Abstract no. 1
I started an experiment this summer that resulted in some imagery I'm quite satisfied with.
My fiancée and I travelled to Berlin this summer and met a nice couple outside a beer booth in Tiergarten. He started talking to us since he'd gotten his thumb smashed while leaning on the beer booth too close to the door, and we discovered some common interests.
One of them was digital art, since I mentioned I am a software developer, and they mentioned they worked with film, interactive art and scenery. They recommended I check out this interactive art programming environment vvvv.
A couple weeks after coming home, still on vacation, I remembered this conversation and went to check out vvvv. In short, it provides an interface for channelling various types of input through various filters and operations and producing imagery, sound and other creative output. It looked fun, but was mostly about dragging boxes around, which is not really to my taste.
However, I was inspired so I looked for alternatives more suited for a programmer. This is when I discovered Processing.
Processing is basically an environment for programming Java with primarily graphical output in mind. It's very simple to get started, as it abstracts away most of the low level stuff related to putting images on screen. This makes it easier to focus on the creative side.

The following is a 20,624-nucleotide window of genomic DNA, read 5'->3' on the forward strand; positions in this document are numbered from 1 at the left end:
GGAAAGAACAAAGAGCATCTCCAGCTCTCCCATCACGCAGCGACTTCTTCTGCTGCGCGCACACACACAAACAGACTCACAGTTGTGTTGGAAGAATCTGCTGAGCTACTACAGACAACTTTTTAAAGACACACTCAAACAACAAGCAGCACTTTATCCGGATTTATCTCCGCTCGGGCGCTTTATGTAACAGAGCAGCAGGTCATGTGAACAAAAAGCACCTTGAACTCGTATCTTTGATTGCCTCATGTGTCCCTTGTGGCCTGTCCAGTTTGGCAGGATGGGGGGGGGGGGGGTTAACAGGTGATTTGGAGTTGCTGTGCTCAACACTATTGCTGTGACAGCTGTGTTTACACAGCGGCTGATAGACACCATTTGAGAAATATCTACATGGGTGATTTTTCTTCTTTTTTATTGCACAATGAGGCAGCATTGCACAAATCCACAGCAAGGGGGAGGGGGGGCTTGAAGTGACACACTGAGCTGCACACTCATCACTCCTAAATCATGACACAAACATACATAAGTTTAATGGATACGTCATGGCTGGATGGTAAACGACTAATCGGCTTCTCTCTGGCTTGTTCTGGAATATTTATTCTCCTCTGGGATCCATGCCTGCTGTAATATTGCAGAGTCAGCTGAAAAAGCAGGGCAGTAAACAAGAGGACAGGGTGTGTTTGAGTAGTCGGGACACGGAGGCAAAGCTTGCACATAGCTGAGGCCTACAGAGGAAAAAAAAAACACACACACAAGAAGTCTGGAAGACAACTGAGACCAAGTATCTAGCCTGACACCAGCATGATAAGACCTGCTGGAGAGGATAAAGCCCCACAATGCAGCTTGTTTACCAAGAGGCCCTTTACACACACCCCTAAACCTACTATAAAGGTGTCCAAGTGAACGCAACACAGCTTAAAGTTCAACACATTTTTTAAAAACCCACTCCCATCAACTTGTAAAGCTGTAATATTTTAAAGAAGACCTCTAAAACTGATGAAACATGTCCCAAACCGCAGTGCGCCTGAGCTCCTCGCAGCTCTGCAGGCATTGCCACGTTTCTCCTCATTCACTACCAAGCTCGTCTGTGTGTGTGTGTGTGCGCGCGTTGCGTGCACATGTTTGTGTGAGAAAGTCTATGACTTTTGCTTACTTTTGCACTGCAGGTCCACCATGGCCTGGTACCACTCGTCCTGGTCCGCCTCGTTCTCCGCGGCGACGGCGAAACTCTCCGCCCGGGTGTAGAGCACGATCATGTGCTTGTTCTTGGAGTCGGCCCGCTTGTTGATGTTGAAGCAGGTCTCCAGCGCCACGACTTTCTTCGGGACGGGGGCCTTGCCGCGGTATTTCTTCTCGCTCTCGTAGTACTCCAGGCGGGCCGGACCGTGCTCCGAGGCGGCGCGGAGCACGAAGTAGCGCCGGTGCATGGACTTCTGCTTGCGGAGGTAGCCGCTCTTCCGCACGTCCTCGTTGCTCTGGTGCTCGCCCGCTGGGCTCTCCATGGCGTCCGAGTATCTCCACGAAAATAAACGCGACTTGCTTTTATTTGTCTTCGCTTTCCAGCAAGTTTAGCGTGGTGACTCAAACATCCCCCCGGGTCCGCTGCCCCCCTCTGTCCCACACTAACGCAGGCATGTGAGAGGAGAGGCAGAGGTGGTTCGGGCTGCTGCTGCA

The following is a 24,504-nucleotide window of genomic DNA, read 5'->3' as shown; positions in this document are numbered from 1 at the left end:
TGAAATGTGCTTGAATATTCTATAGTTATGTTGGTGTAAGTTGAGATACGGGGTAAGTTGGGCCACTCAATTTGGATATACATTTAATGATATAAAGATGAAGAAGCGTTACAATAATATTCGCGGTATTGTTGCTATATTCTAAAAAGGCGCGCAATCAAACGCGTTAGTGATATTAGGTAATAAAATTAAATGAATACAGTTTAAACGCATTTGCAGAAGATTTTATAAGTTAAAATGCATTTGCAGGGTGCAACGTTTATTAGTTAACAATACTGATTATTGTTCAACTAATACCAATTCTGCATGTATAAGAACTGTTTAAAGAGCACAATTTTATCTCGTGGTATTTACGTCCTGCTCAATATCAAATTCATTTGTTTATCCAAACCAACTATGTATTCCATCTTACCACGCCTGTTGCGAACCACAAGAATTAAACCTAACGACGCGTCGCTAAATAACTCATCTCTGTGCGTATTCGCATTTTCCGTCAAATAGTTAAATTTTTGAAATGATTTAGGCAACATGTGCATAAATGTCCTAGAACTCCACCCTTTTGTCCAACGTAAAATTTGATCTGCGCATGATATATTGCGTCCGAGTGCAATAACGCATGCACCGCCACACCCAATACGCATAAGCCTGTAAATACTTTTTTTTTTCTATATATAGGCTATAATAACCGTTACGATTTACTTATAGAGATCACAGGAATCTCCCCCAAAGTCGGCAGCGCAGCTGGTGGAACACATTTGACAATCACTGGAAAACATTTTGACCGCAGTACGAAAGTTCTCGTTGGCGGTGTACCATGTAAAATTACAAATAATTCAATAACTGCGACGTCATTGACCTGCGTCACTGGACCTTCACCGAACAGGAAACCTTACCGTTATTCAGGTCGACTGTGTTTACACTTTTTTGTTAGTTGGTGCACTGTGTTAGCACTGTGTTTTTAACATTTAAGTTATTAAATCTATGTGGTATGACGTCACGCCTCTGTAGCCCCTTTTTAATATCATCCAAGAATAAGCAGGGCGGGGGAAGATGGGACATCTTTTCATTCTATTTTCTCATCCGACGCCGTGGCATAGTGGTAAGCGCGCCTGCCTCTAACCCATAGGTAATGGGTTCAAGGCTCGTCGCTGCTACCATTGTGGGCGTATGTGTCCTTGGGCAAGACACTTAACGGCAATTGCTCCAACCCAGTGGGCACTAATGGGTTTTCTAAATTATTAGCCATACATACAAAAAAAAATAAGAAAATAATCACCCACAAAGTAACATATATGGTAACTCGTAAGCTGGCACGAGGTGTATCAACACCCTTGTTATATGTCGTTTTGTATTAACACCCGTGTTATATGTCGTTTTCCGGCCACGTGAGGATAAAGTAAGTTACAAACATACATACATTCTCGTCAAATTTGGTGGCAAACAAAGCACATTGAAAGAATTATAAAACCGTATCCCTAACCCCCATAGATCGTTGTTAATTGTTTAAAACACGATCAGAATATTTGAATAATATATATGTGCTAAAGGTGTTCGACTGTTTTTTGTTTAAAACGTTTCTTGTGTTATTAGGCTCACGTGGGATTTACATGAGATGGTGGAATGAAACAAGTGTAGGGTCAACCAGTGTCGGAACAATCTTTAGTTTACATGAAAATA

I watched a video on YouTube of Casey Reas, one of the people behind Processing, where he describes how he uses Processing to create art by defining some rules and behaviours, injects some randomness and rendering to screen in an additive way.
This was all I needed to get started.
I quickly found my own set of basic rules to get the imagery going, particles spawned randomly, rendering lines, circles and Bezier curves in between them as they moved around.
I excitedly posted a few shots on Facebook and got a good response back from family and friends. This inspired me to keep refining the process, gaining both more options and more control. I also figured out how to render at high resolutions so the imagery could be used for something more if I wanted.
Now, a few weeks later, I have opened my own web shop where I sell these images in print. It's for Norway only, for now, but some of the many images I've produced can be seen there.
I've decided to sell Giclée prints and glossy photo posters to start with, but I'll accept pretty much any type of order for printed media if contacted.
I envision this type of imagery could be very well suited for office spaces, stands, displays, as well as in the home, when properly mounted or framed.
It will be exciting going forward with this.